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                • #88
                  Originally posted by bridgman View Post
                  Seriously, we need more developers and really knowledgeable testers who can sort through user issues and distill them to something the devs can sink their teeth into, not a fatter pipe from end users to the few devs we have today.
                  You could set some rules to what exactly the user/tester needs to file a bug report, and tell people that if they do not provide all this information, the bug will be automatically marked as won't fix.

                  These systems also search for existing bugs and FAQs when filling a bug or questions to deter users from filling existing bugs and questions that have already been answered.

                  Additionally, you could set up some forums, similar to these ones, for the end-users. In my experience, even if you make it easy, most people still won't bother filling bugs, because they are too lazy to make an account and are daunted by all the info provided in the bug reports.

                  The only reason why Ubuntu has a bit of a problem with this stuff is cuz they are the first source of info for many of these users. People will still have to seek out the Radeon drivers bug database. Their forums are also pretty vague and crowded. If you give the users forums, really only the testers will bother to file bugs.

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                  • #89
                    Again, there are dozens of forums already. What we lack is enough devs to interact with all the forums, or they fill up with bad info and make things worse.

                    Many (but not all) of the driver problems users experience are distro specific so simply replacing the distro forums with a radeon forum doesn't seem like a win.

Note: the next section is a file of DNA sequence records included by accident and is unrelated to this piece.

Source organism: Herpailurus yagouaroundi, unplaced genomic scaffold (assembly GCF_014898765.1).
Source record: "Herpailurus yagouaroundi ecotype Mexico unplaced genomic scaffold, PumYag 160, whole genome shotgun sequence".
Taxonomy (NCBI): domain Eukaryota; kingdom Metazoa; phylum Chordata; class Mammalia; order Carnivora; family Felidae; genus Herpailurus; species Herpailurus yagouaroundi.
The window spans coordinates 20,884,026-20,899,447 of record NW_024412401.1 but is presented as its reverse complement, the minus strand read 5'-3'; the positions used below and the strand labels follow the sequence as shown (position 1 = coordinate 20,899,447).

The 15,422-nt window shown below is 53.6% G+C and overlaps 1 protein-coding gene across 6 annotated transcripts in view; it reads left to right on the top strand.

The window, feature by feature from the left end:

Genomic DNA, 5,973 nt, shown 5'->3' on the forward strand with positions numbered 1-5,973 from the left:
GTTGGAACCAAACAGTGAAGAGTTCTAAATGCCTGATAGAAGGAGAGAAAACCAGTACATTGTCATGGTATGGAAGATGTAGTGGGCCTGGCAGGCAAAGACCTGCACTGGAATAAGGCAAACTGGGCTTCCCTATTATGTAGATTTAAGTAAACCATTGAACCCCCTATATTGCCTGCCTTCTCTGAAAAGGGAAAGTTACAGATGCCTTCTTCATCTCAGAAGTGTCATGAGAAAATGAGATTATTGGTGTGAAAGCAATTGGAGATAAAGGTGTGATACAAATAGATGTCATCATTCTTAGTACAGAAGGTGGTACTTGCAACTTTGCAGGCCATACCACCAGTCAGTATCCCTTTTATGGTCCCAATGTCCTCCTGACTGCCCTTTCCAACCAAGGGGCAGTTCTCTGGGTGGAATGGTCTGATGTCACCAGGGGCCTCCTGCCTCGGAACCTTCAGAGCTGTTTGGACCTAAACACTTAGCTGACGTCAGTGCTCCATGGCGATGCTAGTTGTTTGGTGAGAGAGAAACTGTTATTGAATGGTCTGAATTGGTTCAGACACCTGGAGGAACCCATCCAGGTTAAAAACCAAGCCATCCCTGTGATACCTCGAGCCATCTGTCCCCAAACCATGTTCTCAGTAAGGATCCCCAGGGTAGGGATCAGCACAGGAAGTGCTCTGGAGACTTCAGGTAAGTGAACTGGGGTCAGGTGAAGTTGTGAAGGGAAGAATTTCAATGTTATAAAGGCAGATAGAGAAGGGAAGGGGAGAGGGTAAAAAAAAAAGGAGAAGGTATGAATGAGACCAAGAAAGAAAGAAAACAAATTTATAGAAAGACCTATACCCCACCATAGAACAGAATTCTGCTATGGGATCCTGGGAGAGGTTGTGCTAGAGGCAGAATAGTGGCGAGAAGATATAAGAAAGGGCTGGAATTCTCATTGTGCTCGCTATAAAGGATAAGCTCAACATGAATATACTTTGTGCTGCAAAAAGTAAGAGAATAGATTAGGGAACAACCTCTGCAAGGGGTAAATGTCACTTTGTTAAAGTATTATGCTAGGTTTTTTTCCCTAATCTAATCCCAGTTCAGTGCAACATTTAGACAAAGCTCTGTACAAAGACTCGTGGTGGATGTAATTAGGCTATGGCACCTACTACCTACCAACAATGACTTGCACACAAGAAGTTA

What we are doing is building up relationships with the different distro communities to get a cleaner interface between the L1 distro-specific support community and the L2 driver-specific support, ie so things only get to the driver community once most of the distro-specific issues have been handled locally.

                    I know we discussed your desire to have the driver community take on more of the support effort, but the direction we are moving right now is the other way, trying to make sure that the driver community delivers timely, solid functionality that the distro communities can pick up, integrate and support themselves, escalating to the driver community when a problem seems to be driver specific rather than being a user or distro-specific issue.

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                    • #90
                      Originally posted by Kano View Post
                      Can you explain why not even the most basic things like xv work with fglrx? Even oss drivers adopted that relatively early without tearing. The OpenGL workaround with forced vsync does not work for all tools, especially not commerical dvd players which only support xv like LinDVD. As thats one of those players which can handle copyprotected dvds (i do not mean css!) it should really work with fglrx - those dvds do not play with mplayer. Even when your main target are professional users take a look at nvidia, there xv always worked and vdpau is much more improved that the xvba+vaapi hack.
                      The nvidia driver has been around for what, 15 years ? The fglrx driver has been ramping up consumer support for 2-3 years, and most of the rest of the time we were focused on open source drivers. We're catching up fast on the proprietary side but not entirely there yet. Why do you keep asking the same question - do you just like hearing me answer it or something ?